The U.S. Environmental Protection Agency’s failure to implement the Endocrine Disruptor Screening Program, testing of the affect of pesticides used in food production on human hormones, led to a lawsuit filed late last year by a group of nonprofits.

In 1996, Congress ordered the U.S. Environmental Protection Agency (EPA) to test all pesticides used on food for endocrine disruption by 1999. The EPA still doesn’t do this today.

Nor does it appear close to doing so, argue the plaintiffs in a lawsuit filed against the agency in December 2022 for its ongoing failure to implement the Endocrine Disruptor Screening Program.

“As of the time of this filing, more than 25 years after the passage of the Food Quality Protection Act, [the] EPA has yet to implement the Endocrine Disruptor Screening Program it created and further, has failed to even initiate endocrine testing for approximately 96% of registered pesticides,” the lawsuit states.

Experts say such screening is vital to protect people’s health as endocrine-disrupting chemicals — compounds that can block, mimic or interfere with the proper functioning of hormones — have been linked to a variety of health problems including obesity, diabetes, respiratory issues, some cancers and negative impacts on the nervous, reproductive and immune systems.

However, other than a draft white paper updating a single aspect of the program this January — coincidental timing, EPA deputy assistant administrator for pesticide programs Ya-Wei “Jake” Li told Environmental Health News (EHN) — the Endocrine Disruptor Screening Program has appeared dormant since 2015.

That year, almost two decades after its inception, the program released its first batch of test results.

Among 52 pesticides screened for endocrine-disrupting activities at the time (a tiny fraction of the more than 1,300 pesticides now registered by the EPA), 18 were found to warrant additional testing. But that testing never occurred, and those pesticides are still in use.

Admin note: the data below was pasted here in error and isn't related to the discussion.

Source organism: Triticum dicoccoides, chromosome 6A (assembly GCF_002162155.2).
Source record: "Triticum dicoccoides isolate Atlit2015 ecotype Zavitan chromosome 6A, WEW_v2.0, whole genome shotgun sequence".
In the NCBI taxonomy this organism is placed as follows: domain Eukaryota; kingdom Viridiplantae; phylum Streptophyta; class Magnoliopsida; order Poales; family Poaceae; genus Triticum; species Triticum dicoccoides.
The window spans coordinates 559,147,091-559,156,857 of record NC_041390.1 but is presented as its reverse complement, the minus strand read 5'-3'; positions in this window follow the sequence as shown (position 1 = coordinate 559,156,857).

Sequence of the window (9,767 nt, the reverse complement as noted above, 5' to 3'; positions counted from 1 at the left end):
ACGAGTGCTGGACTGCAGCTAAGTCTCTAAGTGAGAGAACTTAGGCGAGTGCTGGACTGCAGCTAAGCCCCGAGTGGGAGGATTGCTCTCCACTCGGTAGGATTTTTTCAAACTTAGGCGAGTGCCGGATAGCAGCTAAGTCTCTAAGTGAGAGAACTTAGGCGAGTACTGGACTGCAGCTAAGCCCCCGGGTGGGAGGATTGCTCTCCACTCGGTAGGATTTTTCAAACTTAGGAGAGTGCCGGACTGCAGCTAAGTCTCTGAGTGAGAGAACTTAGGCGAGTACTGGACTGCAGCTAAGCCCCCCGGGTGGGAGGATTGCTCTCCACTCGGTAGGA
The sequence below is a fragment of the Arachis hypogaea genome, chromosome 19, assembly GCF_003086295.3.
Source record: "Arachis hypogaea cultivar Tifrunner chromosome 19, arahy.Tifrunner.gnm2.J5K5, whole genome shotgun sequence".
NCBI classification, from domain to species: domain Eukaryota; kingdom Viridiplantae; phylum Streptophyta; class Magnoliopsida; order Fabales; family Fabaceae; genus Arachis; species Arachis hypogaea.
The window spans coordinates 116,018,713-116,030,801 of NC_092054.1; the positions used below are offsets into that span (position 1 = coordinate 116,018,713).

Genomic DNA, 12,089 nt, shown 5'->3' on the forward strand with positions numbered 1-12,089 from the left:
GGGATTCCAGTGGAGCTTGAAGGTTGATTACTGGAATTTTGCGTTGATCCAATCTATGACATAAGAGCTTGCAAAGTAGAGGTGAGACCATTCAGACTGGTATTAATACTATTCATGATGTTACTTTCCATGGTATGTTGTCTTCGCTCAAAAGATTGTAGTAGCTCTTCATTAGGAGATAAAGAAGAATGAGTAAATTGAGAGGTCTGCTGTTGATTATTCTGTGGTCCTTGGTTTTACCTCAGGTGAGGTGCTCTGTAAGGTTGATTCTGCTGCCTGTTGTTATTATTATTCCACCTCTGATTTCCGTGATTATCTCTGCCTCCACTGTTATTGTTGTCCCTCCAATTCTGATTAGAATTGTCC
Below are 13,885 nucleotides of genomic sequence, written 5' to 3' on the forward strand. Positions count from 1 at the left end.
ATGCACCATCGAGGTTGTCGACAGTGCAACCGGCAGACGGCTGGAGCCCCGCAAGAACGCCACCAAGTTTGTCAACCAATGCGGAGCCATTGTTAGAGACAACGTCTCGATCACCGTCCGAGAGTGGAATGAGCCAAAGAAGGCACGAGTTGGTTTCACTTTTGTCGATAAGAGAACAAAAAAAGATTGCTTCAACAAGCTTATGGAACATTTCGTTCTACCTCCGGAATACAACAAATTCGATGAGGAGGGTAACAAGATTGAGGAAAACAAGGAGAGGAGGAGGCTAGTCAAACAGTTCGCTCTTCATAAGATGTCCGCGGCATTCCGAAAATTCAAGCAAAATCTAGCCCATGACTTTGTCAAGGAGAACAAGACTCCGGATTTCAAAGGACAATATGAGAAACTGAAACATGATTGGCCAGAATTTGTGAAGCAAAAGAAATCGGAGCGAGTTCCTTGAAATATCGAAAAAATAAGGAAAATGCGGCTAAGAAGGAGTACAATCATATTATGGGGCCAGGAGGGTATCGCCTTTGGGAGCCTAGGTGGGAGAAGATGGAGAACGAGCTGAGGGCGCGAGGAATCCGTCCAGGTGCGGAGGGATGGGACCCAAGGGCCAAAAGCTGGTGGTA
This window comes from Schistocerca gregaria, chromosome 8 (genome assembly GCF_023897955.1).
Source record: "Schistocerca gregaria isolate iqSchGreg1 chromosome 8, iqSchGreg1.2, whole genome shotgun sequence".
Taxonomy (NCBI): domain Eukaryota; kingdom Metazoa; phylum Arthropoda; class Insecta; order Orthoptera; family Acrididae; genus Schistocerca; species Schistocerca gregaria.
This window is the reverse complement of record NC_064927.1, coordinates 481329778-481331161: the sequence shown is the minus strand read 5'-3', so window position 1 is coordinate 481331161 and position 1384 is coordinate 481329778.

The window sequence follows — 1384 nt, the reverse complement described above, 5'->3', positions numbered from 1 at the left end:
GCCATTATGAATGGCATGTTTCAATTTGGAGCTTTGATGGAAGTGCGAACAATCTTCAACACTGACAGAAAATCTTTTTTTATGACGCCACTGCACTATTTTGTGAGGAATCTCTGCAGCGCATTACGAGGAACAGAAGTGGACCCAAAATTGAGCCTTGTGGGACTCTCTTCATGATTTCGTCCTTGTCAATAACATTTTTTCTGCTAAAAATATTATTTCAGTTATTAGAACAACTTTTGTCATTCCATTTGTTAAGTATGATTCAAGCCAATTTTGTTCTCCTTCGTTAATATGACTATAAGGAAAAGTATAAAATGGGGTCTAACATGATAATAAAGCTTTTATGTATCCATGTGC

Li said the January white paper, which proposes two new test methods that don’t rely on animal assays, is an important milestone. He also promised, “more to come later this year.”

However, other than citing unsuccessful attempts by the Trump administration to defund the Endocrine Disruptor Screening Program, he didn’t comment on why it’s taken so long to get it off the ground.

“This is a program that’s been ignored for 25 years, essentially,” Pegga Mosavi, a lawyer with Washington, D.C. nonprofit Center for Food Safety, told EHN.

The Center for Food Safety brought the lawsuit against the EPA with fellow plaintiffs Alianza Nacional de Campesinas, Organización en California de Líderes Campesinas, Rural Coalition, Pesticide Action Network North America and Center for Environmental Health.

“We started looking into it last summer and recognized just how egregious the entire issue was,” Mosavi said. “It’s impacting so many people, specifically a lot of people [represented by] our clients. Farmworkers are incredibly vulnerable, since they are the most directly exposed to pesticides via their occupation, but there’s also concern of exposure via food and drinking water.”

Past lawsuits over the Endocrine Disruptor Screening Program

This isn’t the first suit to be brought against the EPA over the Endocrine Disruptor Screening Program.

In 1999, the nonprofit Natural Resources Defense Council sued the agency for failing to meet its deadline of launching the program that year. The case was settled when the EPA committed to new deadlines and agreed to send progress reports to the Natural Resources Defense Council, which the agency did.